More healthy debate about the NEA’s jeremiad To Read or Not To Read is happening on the Institute for the Future of the Book’s blog. Let me try to summarize my critique of the NEA report, and you should be sure to read the whole report so as not to be swiftly criticized by the evidently touchy authors and their supporters.
I have no doubt that book reading is declining. My offense at the report has to do with the second-class status of the digital realm throughout. Sunil Iyengar, the Director of Research & Analysis for the NEA states on p. 23 of the report:
Unless “book-reading” is speciﬁcally mentioned, study results on voluntary reading should be taken as referencing all varieties of leisure reading (e.g., magazines, newspapers, online reading), and not books alone. [my emphasis]
But the rest of the report makes it almost impossible to see how “online reading” was actually included as “voluntary reading” and lauded as such. While there are indeed charts about “book reading,” most charts are at best ambiguous about what “reading” means and at worst seem to make the online world devoid of words. For example, Table 3E, on p. 40, lists the “Weekly Average Hours and/or Minutes Spent on Various Activities by American Children, 2002-3.” But bizarrely “computer activities” (2:45) are distinct from “reading” (1:17), as if no reading occurred during those online hours.
More generally—and this is what I think many of us in the digital humanities are reacting to—the report is suffused with the nostalgic view of armchair leisure book reading (a nostalgia I share, by the way, and indeed deeply yearn for as an overstretched father of young children with a very busy day job). The report thus belittles the work of all of us trying to move serious reading and scholarship where it will surely go in the coming decades—online. As a historian, it reminds me of the early modern disparagements of writing and reading in the vernacular, back when only Latin would do for “serious” study and scholarship.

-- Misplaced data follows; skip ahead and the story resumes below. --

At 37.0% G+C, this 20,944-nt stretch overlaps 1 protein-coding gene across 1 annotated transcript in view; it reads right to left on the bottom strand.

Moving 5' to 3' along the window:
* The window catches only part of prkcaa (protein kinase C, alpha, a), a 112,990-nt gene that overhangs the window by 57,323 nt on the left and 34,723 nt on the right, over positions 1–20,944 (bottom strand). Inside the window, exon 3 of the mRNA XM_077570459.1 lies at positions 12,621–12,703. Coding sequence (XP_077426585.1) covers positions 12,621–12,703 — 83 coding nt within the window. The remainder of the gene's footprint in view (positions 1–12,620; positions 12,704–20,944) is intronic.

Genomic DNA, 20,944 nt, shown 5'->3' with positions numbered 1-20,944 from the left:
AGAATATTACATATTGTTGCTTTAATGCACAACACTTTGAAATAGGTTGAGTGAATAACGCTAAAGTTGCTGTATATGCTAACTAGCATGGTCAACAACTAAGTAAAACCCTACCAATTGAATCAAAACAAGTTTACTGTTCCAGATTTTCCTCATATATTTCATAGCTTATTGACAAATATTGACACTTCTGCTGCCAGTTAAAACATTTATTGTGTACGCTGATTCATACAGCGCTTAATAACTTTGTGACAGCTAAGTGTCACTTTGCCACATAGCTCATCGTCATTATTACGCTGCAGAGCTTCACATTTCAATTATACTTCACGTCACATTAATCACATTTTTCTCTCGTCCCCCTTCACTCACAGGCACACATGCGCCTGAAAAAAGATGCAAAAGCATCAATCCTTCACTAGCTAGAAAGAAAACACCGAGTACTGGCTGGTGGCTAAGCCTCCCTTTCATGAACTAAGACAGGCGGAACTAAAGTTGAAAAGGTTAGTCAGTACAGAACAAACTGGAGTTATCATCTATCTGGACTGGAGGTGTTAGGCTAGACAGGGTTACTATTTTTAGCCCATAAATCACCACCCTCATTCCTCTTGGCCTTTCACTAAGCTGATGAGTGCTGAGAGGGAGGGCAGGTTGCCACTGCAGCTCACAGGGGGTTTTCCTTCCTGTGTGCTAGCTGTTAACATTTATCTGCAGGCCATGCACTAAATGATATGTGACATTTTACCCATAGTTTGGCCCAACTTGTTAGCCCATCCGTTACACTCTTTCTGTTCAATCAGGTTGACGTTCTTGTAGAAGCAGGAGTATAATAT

The double standard for digital reading versus paper reading can be seen in a letter to the Chronicle of Higher Ed by Mark Bauerlein. Bauerlein’s retort to Matt Kirschenbaum is to look at “what eye-tracking technology reveals about how users scan Web pages.” I assume his point is that these studies reveal the ADHD that we “votaries of online and screen reading” have, skimming and grazing rather than “really” reading. But can you imagine what would be revealed in eye tracking studies of readers of newspapers and magazines? Ad agencies have long known—indeed, it is the first principle of graphic design in advertising—that most pages are glanced at for mere seconds or even a fraction of a second, not “read.” (The report, sensing this potential criticism and keeping to its theme, emphasizes on p. 51 that teenagers are more likely to “skim” the “news sections.”)
But what of books? I’m sure I’m not the only academic who would like to strap eye trackers onto the heads of the book prize committees for professional academic organizations, who are supposed to read dozens or hundreds of books in short order—but surely skim (or worse). Matt Kirschenbaum and many others are simply making what, upon reflection, is a rather commonsensical point: that “reading” has always included multiple styles, including deep linear styles and more flighty ones. As Roy Rosenzweig and I point out in our book Digital History, we academics should be finding ways to encourage long-form reading on the screen (where all reading will ultimately head anyway) rather than, in our bookish nostalgia, ceding the medium to web usability specialists who encourage blurb writing for short attention spans.
Ultimately, To Read or Not To Read seems strangely dated in 2008. On its pages it remains obsessed with TV just at the point when kids’ leisure time pursuits are moving swiftly online. In an age when an “academic blog” is no longer an oxymoron, the report inexplicably mentions “blogs”—the source of so much online reading and writing and now even part of so many classrooms—on a single page out of 98, and only to dismiss them as pseudo-reading and writing in a worn critique that resorts to quoting from Sven Birkerts’ early-Web Gutenberg Elegies (1994). The report also oddly dismisses the exponential rise in online newspaper readership while lamenting the 2 or 3 percent yearly decline in paper “subscribers.”
After reading the civics portion of the report (pp. 86-92), which particularly emphasizes the importance of book reading (see pp. 88-89), a question came to mind: might email, IM, texting, social networking and other online pursuits enhance “civic engagement” and understanding more than reading a good thick policy treatise? The smartphone-bearing, Facebook-using teenagers currently working (often virtually) on the presidential primaries in the United States have little time for leisure reading, and a good number of them are probably not “voluntary readers” of the Platonic sort envisioned in To Read or Not To Read. But they are learning—and doing, and reading—much more in the digital realm than this myopic report can conceive.